SC DNR reminds boaters to look out for manatees returning to coastal waters

Local News
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CHARLESTON, S.C. (WCBD) Officials with the South Carolina Department of Natural Resources asks boaters to watch out for manatees as you head to the water this holiday weekend.

As manatees return to coastal waters this summer, DNR and U.S. Fish and Wildlife Service (USFWS) biologists are reminding residents and visitors to be particularly alert while boating and to report sightings of the gentle giants online.

The Department of Natural Resources describes manatees, or sea cows, as large marine mammals that reach around 10-feet in length and weigh up to a ton.

Manatees usually arrive in South Carolina in May and leave the area by November as water temperatures cool off.

Because of the difficulty of counting them in murky waters, South Carolina’s manatee population is currently unknown but it’s a small fraction of the United States’ estimated 6,600 animals, most of which remain in Florida.

Due to federal and state protections, it’s illegal to hunt, play with or harass manatees, which includes touching, providing water to or attempting to feed them.

A number of manatees have been spotted this year from Shem Creek to the Cooper River and in Charleston Harbor.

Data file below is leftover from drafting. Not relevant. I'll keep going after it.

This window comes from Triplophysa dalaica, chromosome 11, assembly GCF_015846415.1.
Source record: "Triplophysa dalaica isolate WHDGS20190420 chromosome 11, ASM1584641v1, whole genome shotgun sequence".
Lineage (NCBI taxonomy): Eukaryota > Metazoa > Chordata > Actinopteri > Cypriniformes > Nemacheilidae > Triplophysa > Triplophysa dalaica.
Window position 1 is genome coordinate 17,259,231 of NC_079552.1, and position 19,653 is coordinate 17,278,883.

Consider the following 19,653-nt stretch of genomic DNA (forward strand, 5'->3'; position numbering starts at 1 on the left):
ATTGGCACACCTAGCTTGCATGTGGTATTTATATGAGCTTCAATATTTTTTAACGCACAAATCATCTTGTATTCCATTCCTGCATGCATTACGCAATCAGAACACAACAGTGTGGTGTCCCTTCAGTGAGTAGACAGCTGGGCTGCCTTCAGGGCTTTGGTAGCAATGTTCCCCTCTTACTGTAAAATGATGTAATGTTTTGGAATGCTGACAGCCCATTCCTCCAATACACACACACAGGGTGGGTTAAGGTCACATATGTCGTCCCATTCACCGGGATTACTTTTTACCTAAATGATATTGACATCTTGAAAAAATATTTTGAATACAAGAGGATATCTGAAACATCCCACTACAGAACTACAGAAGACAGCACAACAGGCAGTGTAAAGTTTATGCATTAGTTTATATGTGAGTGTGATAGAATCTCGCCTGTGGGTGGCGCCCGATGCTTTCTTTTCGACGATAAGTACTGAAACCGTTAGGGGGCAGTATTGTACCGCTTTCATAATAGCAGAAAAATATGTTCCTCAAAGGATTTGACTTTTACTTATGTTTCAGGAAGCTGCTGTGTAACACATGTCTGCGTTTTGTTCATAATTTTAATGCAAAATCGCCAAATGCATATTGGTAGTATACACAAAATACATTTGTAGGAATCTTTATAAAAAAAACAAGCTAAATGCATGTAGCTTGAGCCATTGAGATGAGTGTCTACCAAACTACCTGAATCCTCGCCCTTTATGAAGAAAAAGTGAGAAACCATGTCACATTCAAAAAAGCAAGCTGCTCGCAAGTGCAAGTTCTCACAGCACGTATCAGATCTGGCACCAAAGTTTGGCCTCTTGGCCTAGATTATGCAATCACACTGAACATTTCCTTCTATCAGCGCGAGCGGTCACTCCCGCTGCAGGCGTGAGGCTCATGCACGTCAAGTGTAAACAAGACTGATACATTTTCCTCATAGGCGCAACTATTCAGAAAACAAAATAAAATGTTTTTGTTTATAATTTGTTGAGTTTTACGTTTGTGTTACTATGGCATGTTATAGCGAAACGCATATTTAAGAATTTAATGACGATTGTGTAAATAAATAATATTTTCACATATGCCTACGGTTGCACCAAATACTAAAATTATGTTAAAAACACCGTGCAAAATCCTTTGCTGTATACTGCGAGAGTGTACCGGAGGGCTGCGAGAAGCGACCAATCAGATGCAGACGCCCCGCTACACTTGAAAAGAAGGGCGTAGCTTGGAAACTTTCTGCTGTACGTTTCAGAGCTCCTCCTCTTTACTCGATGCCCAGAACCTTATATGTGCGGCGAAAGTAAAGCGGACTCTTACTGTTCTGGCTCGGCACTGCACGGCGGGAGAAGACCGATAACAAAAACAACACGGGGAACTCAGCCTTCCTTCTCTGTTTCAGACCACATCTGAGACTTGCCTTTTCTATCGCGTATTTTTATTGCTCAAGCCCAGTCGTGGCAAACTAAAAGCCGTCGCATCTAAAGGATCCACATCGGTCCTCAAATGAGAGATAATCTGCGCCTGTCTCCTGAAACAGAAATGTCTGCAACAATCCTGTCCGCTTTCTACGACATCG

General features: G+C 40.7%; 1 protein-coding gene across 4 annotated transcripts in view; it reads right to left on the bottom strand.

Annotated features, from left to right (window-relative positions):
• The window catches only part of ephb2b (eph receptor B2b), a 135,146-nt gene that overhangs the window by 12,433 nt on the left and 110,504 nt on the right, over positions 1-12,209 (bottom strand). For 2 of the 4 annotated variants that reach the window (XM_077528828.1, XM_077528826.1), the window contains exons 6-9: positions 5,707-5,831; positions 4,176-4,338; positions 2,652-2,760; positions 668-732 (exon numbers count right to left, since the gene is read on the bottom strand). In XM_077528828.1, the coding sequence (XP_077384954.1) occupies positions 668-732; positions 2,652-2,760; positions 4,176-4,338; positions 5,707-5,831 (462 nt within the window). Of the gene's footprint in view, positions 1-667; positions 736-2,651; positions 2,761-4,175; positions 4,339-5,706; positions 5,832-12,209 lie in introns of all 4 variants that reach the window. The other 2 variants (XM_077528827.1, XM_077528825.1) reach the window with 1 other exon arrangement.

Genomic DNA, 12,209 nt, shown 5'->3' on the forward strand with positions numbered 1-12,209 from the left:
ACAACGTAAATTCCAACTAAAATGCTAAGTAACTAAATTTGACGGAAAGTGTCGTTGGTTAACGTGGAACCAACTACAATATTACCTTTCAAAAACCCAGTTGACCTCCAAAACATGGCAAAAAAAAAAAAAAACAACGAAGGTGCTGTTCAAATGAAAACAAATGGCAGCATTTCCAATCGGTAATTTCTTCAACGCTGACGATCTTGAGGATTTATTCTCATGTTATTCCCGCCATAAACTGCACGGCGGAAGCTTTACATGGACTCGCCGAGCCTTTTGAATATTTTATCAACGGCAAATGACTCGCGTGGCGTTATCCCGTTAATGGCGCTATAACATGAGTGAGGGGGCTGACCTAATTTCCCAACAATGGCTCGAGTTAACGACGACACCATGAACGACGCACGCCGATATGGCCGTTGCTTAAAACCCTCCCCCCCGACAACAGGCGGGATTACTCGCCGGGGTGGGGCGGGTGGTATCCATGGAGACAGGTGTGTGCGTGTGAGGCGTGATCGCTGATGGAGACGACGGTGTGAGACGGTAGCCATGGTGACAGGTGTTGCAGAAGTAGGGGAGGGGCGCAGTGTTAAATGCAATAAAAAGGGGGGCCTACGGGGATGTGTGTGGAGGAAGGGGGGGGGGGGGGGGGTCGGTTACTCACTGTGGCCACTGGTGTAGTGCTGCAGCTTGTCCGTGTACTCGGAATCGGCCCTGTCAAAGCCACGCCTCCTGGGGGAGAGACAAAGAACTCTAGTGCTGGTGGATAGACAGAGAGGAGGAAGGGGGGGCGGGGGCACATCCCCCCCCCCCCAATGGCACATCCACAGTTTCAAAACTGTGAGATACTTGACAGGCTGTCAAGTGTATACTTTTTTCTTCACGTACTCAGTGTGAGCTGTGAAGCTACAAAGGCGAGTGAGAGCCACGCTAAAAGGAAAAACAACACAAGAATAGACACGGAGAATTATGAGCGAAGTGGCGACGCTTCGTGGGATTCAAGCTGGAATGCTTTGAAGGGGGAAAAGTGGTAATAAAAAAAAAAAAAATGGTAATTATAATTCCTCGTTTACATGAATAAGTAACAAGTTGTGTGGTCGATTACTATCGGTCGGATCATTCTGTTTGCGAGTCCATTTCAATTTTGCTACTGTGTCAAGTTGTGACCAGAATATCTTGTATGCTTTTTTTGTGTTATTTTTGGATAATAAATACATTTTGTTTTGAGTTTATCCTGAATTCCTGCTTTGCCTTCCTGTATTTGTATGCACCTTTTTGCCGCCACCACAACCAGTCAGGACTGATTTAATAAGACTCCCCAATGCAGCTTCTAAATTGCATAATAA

South Carolina DNR officials encourage anyone to report sightings and provide photographs (if possible) of live manatees online. Photographs of scars on manatees’ backs and tails are particularly useful because they can often be used to identify previously known individuals.

Manatees should never be approached by boat to obtain pictures.

CLICK HERE TO REPORT A MANATEE SIGHTING ONLINE

They say collisions between boaters and manatees are more likely to occur in shallow waters, particularly around docks and at the edge of marshes where manatees feed.

Staying alert, practice safe boating, and maintain lower speeds to help reduce the risk of a collision. Boaters should also watch for manatee backs, tails, snouts and “footprints” a series of round swirls on the surface caused by a swimming manatee’s tail.

Injured or dead manatees should be reported immediately to the SCDNR wildlife hotline at 1-800-922-5431. If a boat accidentally collides with a manatee, SCDNR biologists ask that the boater stand by and immediately contact SCDNR or the U.S. Coast Guard on VHF Channel 16. Doing so provides biologists the best chance to help the animal and gather valuable scientific data.

Tips for being manatee friendly in South Carolina:

Use caution when cranking your motor and navigating in shallow water, especially along the edge of a marsh.  Manatees cannot dive away from boats in these areas.

Always heed “slow speed, “no wake” and manatee warning signs, particularly around docks.

Wear polarized sunglasses to reduce glare, making it easier to spot manatees below the surface.

Watch for large swirls in the water or “footprints” that may be caused by manatees diving away from the boat.

Dock owners should never feed manatees or give them fresh water.  This could teach the animals to approach docks, putting them at greater risk of a boat strike, and it is illegal.

Never pursue, harass or play with manatees.  It is bad for the manatees and is illegal.

Copyright 2019 Nexstar Broadcasting, Inc. All rights reserved. This material may not be published, broadcast, rewritten, or redistributed.

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